The Walking Dead, now in its eleventh season, faces a big issue. Keeping things fresh in a post-apocalyptic world where humans have long been established as more deadly than simple walkers
Certainly, the Commonwealth storyline is a step in the right direction for the franchise. Like the comics, rebuilding civilisation is an eventual objective of this franchise, and bringing in an ethically dubious company that can accomplish this bodes well for the series conclusion.
Why not raise the stakes outside those borders, and how do you maintain this suspense throughout a 24-episode finale that’s twice as long as the previous season? First, you bring in more strange sickos, since as we all understand by now: humanity was the greatest threat in the universe. This is when The Reapers come in, a deranged military squad that enjoys killing in the name of God.
These skull-clad killers were initially revealed to fans in season 10C when we learnt that they had demolished Maggie’s campsite and now are on the quest for Maggie herself. One Reaper told Maggie that a man named Pope had “tagged” her, indicating that our fearless fighter had done something to enrage them. Unfortunately, his corpse was torn apart by the explosion, which was carried out with the utmost casualness.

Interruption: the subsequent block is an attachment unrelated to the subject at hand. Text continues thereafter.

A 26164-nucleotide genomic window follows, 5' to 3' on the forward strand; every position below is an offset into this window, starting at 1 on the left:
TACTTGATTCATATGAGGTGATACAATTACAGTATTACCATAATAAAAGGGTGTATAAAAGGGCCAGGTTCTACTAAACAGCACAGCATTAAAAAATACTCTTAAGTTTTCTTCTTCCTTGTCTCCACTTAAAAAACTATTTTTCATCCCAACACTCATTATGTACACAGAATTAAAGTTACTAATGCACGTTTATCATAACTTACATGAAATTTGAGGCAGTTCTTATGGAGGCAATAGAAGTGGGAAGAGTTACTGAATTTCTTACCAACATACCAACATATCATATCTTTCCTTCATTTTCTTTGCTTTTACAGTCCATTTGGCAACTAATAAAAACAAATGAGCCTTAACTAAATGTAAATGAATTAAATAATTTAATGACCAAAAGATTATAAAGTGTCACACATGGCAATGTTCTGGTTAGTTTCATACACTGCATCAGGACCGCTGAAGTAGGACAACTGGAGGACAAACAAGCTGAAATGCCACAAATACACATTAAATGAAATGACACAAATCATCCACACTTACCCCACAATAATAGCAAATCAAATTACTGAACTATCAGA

Immediately, the Reapers were feared for their willingness to die for the “better good” of their organisation, which made them even more threatening. But, even more so, the emotional bond between Maggie and Pope makes viewers more invested than they would be otherwise.
‘Rendition’ opens with Daryl learning that Leigh is now a Reaper, which dampens their reunion. Even though our shaggy-haired hero is furious at this turn of events, our hero is trying to keep his feelings to himself while discovering what the Reapers want from him and his buddies.
However, before Daryl can “join” the Reapers, a man only known as Pope tortures him to get him to believe his storey. He saves Leah before himself in a burning building, which indicates he has passed Pope’s test and is now officially part of the gang.
At the end of the episode, Pope establishes himself as a bona fide psycho when he holds the victim in a large fire and melts his face off. Even though it’s nasty and terrifying, we can’t help but feel like we’ve seen this before.
They felt like a significant letdown following the premise of the Whisperers. But, to be fair to the group of former soldiers, it’s not entirely novel to have them worshipping God. Both Saviours and Wolves have already explored a similar theme.
Unquestionably, we’re still at an early stage. Wie we’ve already noted, we’re intrigued by the Maggie link, and Daryl’s affections for Leah will complicate things in the coming episodes. Skull masks and military training, on the other hand, don’t scare us as much as they did in the past. Carol’s actions the week before are still fresh in our minds.